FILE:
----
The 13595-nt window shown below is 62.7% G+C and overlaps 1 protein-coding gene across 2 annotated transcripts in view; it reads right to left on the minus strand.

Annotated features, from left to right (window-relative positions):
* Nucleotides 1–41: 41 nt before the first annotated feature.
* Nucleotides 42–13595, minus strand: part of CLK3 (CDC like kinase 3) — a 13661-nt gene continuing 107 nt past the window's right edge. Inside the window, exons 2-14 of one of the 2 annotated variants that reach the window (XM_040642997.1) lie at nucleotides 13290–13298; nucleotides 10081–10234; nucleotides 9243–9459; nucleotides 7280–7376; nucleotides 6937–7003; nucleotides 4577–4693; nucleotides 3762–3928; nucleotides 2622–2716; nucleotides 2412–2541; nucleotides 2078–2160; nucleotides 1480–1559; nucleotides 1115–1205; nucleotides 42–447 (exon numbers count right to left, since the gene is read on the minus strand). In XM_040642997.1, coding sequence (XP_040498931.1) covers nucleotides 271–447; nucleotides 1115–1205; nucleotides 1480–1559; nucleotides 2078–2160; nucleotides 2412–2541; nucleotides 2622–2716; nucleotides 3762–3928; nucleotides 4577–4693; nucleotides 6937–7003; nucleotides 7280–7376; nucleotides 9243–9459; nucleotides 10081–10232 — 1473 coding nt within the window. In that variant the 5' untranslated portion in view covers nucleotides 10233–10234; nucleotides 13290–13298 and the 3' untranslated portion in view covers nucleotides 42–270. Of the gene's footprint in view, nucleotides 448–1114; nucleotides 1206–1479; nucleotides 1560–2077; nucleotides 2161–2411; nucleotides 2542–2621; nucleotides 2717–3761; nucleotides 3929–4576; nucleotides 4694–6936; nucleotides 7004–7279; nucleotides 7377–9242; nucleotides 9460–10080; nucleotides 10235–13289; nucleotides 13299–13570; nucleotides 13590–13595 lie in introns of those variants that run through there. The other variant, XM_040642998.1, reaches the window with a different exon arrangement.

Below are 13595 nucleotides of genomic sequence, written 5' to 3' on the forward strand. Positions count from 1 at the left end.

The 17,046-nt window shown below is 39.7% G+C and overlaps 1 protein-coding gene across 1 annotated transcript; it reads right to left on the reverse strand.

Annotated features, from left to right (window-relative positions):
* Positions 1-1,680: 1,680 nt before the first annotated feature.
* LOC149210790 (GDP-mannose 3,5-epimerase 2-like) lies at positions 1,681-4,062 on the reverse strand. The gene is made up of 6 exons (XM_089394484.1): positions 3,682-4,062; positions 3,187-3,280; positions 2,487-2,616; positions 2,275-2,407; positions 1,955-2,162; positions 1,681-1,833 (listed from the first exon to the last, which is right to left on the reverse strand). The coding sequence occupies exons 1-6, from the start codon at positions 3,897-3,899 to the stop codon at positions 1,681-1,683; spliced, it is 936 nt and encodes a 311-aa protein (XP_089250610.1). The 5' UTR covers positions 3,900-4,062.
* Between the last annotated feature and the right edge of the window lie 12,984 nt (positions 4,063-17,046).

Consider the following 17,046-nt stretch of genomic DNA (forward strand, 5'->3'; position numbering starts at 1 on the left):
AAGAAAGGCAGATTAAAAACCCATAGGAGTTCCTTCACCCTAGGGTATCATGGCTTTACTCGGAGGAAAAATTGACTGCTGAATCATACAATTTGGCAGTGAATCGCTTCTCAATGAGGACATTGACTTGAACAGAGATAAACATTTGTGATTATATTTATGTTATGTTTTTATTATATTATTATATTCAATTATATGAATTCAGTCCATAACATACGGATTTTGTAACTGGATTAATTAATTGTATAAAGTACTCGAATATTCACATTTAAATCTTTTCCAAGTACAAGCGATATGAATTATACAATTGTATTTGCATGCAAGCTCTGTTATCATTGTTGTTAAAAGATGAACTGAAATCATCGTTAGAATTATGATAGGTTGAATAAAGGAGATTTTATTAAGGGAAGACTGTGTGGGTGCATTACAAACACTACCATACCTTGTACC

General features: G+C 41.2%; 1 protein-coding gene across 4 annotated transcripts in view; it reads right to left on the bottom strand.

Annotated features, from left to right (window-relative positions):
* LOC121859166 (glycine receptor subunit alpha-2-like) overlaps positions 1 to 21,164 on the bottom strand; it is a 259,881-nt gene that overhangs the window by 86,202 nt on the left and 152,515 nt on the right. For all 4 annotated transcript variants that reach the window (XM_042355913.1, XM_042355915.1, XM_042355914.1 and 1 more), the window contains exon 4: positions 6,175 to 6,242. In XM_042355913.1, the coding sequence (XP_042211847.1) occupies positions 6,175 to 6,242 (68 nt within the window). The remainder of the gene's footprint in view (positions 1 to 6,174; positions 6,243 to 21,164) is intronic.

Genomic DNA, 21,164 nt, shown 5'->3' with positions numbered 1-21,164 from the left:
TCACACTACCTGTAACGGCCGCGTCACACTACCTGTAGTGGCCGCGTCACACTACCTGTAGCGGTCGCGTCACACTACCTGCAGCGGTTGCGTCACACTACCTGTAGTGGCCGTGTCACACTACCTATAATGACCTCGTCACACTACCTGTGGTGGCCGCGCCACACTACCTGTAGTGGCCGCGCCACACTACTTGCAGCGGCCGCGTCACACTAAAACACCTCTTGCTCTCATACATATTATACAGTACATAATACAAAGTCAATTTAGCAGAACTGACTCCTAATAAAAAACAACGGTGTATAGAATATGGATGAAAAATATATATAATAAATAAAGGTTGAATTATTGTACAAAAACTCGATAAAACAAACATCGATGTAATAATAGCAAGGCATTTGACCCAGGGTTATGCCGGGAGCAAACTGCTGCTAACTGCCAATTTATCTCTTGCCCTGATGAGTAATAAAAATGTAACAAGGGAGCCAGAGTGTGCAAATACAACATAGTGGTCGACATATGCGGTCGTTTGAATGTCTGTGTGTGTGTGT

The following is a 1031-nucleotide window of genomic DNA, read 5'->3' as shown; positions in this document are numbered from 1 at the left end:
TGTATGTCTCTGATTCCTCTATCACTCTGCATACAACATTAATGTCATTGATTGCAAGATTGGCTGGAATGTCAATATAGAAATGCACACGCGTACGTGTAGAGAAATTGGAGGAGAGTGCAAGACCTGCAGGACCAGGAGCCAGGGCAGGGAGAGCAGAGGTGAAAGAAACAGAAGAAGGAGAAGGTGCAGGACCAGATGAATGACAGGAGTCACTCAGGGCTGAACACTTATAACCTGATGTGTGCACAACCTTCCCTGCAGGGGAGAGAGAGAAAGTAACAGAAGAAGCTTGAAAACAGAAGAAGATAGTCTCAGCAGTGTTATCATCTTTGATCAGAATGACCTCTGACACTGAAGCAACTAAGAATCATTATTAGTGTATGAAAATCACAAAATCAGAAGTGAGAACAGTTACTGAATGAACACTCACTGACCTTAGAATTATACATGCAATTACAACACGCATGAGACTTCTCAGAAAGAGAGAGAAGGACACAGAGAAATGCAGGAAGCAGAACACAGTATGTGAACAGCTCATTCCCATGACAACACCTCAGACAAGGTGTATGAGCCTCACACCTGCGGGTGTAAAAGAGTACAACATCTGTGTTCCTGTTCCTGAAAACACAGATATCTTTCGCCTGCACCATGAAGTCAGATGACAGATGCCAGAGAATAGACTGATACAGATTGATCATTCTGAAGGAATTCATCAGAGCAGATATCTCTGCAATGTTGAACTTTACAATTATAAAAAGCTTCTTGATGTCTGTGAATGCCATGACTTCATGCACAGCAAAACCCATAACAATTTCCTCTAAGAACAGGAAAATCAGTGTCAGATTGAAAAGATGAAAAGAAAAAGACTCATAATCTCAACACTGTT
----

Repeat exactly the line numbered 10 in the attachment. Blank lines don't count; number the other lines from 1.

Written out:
* Between the last annotated feature and the right edge of the window lie 12,984 nt (positions 4,063-17,046).